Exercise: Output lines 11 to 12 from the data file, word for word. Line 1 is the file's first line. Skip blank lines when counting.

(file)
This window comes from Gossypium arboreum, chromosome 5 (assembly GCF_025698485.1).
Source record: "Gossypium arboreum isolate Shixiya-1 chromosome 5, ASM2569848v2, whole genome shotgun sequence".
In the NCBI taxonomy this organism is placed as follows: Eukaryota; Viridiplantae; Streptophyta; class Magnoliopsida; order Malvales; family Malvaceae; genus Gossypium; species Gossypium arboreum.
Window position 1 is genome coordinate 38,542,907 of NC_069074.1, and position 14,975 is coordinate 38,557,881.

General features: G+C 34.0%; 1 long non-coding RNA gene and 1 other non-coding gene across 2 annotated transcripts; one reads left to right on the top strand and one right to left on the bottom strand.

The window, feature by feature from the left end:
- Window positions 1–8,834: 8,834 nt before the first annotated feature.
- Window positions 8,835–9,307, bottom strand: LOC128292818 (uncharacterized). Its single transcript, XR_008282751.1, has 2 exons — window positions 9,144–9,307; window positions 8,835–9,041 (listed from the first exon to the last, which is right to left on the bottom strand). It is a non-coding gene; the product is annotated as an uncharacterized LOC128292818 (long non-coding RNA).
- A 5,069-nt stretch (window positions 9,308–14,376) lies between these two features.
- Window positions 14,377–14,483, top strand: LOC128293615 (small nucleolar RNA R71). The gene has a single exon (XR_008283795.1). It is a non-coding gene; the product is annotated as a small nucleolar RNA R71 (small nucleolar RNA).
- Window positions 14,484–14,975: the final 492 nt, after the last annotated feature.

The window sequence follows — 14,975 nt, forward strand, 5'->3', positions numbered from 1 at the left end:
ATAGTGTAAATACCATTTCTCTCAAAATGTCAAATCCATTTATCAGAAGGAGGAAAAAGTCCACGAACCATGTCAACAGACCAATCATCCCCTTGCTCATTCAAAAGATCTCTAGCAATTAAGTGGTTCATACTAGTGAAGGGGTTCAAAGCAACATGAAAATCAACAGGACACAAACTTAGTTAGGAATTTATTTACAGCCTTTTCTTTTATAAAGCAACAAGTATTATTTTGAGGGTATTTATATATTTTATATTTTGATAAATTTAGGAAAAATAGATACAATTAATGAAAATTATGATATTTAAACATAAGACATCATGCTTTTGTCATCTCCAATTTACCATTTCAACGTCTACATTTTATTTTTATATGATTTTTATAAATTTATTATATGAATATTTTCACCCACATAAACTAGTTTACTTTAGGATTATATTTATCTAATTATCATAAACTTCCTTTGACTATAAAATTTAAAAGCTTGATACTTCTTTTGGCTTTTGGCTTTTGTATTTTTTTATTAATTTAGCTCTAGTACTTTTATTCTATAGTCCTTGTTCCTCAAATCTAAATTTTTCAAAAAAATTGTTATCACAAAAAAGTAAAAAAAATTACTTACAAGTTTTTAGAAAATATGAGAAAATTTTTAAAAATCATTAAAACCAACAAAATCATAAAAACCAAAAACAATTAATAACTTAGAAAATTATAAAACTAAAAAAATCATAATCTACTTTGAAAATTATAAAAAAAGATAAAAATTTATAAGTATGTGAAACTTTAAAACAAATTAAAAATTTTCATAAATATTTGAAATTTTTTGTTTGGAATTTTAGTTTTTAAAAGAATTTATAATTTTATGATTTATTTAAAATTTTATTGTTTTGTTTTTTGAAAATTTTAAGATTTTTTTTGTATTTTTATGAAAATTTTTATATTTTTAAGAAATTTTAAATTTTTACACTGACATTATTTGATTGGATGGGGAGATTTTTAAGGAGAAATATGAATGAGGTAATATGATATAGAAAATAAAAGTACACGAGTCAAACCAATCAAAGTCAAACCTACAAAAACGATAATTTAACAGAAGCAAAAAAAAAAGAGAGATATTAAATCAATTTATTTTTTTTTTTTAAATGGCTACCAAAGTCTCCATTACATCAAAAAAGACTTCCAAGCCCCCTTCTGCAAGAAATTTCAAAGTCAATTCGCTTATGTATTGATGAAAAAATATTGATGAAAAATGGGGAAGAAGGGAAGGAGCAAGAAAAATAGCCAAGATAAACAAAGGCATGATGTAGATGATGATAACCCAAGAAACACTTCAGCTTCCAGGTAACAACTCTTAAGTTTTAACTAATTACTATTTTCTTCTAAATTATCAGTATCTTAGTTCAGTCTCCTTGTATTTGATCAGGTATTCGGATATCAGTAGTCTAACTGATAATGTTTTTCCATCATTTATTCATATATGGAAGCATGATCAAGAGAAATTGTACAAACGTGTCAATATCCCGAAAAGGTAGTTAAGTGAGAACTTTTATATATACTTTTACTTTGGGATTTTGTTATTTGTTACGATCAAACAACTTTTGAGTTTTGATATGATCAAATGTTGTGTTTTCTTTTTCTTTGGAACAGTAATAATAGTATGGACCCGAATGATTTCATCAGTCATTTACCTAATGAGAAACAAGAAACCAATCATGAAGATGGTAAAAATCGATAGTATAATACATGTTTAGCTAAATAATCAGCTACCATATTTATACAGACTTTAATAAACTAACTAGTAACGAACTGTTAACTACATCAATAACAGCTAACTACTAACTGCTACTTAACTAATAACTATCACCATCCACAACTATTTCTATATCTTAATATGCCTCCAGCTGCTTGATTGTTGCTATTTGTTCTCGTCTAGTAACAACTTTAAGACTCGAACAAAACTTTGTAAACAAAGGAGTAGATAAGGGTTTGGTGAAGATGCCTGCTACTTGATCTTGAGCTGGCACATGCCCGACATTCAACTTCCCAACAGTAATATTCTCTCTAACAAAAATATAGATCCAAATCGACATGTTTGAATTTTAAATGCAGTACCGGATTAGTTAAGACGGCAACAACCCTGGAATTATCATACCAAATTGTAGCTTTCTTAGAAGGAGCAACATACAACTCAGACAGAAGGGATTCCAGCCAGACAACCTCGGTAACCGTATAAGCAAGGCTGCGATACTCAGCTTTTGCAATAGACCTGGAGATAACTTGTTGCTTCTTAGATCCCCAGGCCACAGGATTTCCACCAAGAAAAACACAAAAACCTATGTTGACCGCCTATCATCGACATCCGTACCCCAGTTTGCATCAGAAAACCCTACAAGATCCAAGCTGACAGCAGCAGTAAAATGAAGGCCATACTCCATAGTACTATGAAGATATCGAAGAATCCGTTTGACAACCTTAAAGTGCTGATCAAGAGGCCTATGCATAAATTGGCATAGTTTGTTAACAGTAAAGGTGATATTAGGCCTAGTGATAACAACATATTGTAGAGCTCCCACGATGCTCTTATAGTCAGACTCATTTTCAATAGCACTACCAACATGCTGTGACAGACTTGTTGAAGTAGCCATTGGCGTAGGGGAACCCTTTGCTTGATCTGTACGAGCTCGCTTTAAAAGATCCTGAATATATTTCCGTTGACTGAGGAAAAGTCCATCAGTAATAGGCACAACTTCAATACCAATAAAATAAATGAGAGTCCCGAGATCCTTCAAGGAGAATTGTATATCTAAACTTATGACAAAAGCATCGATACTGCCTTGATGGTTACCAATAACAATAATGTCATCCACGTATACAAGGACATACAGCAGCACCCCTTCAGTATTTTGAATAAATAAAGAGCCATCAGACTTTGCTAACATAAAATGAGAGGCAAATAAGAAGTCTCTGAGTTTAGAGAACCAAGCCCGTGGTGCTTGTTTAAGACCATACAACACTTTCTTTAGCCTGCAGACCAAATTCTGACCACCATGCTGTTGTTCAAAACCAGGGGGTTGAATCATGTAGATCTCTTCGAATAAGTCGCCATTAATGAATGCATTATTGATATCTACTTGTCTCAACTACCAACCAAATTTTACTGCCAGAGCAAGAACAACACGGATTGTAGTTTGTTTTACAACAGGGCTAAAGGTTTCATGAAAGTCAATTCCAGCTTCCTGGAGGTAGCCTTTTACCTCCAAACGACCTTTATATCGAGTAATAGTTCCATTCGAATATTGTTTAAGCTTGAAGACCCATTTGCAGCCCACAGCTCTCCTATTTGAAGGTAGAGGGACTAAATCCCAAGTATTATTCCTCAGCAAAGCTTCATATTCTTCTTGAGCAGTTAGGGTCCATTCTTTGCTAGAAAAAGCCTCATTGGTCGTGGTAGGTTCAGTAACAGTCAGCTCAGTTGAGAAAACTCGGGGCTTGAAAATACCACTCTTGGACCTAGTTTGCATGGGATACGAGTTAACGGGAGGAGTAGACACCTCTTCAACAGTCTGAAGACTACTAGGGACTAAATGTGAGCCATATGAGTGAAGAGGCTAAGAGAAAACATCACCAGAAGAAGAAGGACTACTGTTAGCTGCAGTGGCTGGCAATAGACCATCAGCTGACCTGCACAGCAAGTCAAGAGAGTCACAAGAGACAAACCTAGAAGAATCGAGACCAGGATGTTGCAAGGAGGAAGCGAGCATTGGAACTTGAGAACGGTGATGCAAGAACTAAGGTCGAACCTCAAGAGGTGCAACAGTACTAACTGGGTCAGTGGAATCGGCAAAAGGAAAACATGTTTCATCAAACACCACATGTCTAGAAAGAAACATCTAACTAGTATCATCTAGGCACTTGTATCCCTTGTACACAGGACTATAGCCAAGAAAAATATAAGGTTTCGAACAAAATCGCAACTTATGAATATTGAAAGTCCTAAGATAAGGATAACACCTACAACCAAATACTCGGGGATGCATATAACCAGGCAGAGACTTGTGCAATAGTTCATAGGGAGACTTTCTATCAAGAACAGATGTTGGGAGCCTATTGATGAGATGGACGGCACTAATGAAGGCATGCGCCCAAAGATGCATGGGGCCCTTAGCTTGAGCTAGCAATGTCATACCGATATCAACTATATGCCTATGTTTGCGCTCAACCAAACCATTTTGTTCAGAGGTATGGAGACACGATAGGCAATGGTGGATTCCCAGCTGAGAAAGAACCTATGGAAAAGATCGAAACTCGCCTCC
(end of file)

- Window positions 14,484–14,975: the final 492 nt, after the last annotated feature.

The window sequence follows — 14,975 nt, forward strand, 5'->3', positions numbered from 1 at the left end: